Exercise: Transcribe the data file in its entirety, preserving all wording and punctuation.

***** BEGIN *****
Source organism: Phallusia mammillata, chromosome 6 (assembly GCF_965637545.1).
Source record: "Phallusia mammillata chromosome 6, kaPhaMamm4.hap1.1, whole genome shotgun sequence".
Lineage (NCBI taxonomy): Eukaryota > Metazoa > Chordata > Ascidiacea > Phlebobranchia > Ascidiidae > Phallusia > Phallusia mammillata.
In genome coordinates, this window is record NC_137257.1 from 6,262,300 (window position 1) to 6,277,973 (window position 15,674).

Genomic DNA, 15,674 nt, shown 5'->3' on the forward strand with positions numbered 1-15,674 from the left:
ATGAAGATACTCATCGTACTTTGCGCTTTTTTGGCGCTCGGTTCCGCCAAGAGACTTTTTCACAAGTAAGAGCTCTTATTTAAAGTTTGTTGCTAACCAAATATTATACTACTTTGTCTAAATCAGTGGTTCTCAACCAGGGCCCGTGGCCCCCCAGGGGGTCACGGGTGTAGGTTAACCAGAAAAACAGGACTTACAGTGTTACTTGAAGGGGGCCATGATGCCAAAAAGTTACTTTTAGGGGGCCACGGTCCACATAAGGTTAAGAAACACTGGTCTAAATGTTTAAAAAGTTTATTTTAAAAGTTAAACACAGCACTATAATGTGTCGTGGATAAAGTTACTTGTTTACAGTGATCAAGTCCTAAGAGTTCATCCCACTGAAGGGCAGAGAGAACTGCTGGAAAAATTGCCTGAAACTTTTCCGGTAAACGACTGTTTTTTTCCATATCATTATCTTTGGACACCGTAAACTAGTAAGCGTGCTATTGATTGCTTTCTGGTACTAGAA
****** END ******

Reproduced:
Source organism: Phallusia mammillata, chromosome 6 (assembly GCF_965637545.1).
Source record: "Phallusia mammillata chromosome 6, kaPhaMamm4.hap1.1, whole genome shotgun sequence".
Lineage (NCBI taxonomy): Eukaryota > Metazoa > Chordata > Ascidiacea > Phlebobranchia > Ascidiidae > Phallusia > Phallusia mammillata.
In genome coordinates, this window is record NC_137257.1 from 6,262,300 (window position 1) to 6,277,973 (window position 15,674).

Genomic DNA, 15,674 nt, shown 5'->3' on the forward strand with positions numbered 1-15,674 from the left:
ATGAAGATACTCATCGTACTTTGCGCTTTTTTGGCGCTCGGTTCCGCCAAGAGACTTTTTCACAAGTAAGAGCTCTTATTTAAAGTTTGTTGCTAACCAAATATTATACTACTTTGTCTAAATCAGTGGTTCTCAACCAGGGCCCGTGGCCCCCCAGGGGGTCACGGGTGTAGGTTAACCAGAAAAACAGGACTTACAGTGTTACTTGAAGGGGGCCATGATGCCAAAAAGTTACTTTTAGGGGGCCACGGTCCACATAAGGTTAAGAAACACTGGTCTAAATGTTTAAAAAGTTTATTTTAAAAGTTAAACACAGCACTATAATGTGTCGTGGATAAAGTTACTTGTTTACAGTGATCAAGTCCTAAGAGTTCATCCCACTGAAGGGCAGAGAGAACTGCTGGAAAAATTGCCTGAAACTTTTCCGGTAAACGACTGTTTTTTTCCATATCATTATCTTTGGACACCGTAAACTAGTAAGCGTGCTATTGATTGCTTTCTGGTACTAGAA